Donald Trump, whose promises to bring manufacturing jobs back to the United States from China and Mexico have been a cornerstone of his campaign, wrote in his 2011 self-help book that the industrial economy was gone and never coming back.
"Since the market crash that began in 2007, the biggest crash since the Great Depression, many have been waiting for the economy to come back," writes Trump with Robert Kiyosaki, with whom he teamed up with to author Midas Touch: Why Some Entrepreneurs Get Rich — and Why Most Don't. "The economy will come back, but it will not be the same economy. The old economy of the Industrial Age is dying, and a new economy of the Information Age is emerging. The rules of this new economy, an international economy, will not be the same."
"And the old ideas from the Industrial Age — job security for life, pensions, benefits, and labor unions — will not be able to survive in our new Information Age," continues the pair in their co-signed introduction. "Many of today's Fortune 500 businesses that were born in the Industrial Age will fade away. The Fortune 500 companies of tomorrow will emerge from this crisis, led by a new era of entrepreneurialism and a new class of entrepreneurs."
The change is one Trump links, like many historians, to the year 1989 and the commercialization of the Internet.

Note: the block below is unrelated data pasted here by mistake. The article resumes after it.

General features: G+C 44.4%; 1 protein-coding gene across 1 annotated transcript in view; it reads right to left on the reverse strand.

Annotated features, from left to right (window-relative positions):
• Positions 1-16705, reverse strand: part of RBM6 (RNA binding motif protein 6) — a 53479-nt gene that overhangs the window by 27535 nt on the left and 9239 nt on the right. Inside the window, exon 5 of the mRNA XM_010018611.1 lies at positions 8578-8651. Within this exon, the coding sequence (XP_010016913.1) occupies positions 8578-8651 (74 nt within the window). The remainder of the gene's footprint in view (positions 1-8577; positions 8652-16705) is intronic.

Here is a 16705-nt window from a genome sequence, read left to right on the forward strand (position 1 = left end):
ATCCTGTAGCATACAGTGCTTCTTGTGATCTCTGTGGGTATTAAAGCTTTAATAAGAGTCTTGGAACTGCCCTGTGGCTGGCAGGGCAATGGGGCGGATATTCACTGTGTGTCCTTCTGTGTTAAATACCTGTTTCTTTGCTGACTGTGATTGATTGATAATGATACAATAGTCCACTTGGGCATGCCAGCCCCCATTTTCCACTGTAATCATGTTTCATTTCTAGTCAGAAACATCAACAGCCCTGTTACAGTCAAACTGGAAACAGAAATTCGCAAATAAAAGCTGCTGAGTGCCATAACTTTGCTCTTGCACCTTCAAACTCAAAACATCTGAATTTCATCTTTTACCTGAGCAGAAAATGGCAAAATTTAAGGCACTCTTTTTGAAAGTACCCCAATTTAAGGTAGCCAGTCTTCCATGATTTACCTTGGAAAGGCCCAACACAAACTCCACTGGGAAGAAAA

"The world changed in 1989, the year the Berlin Wall came down and the World Wide Web went up," writes Trump. "Those events signaled the end of the Industrial Age and the beginning of the Information Age. Today, your competition is everywhere. Your competition is in everyone's home, office, and cell phone. The cyber world of "Free" is taking down one-time mega-brands such as TIME magazine, because TIME has no idea how to compete in our new world. On top of that, technology speeds up transaction time. The reason we have 20-year-old billionaires and 50-year-old unemployed, college-educated people is because businesses in the cyber-world can sell to more people faster for lower prices and with fewer employees."
During his presidential campaign, Trump has repeatedly attacks U.S. trade deals for negatively impacting American workers, and has lamented the collapse of domestic manufacturing, saying several times, "We don't make anything anymore."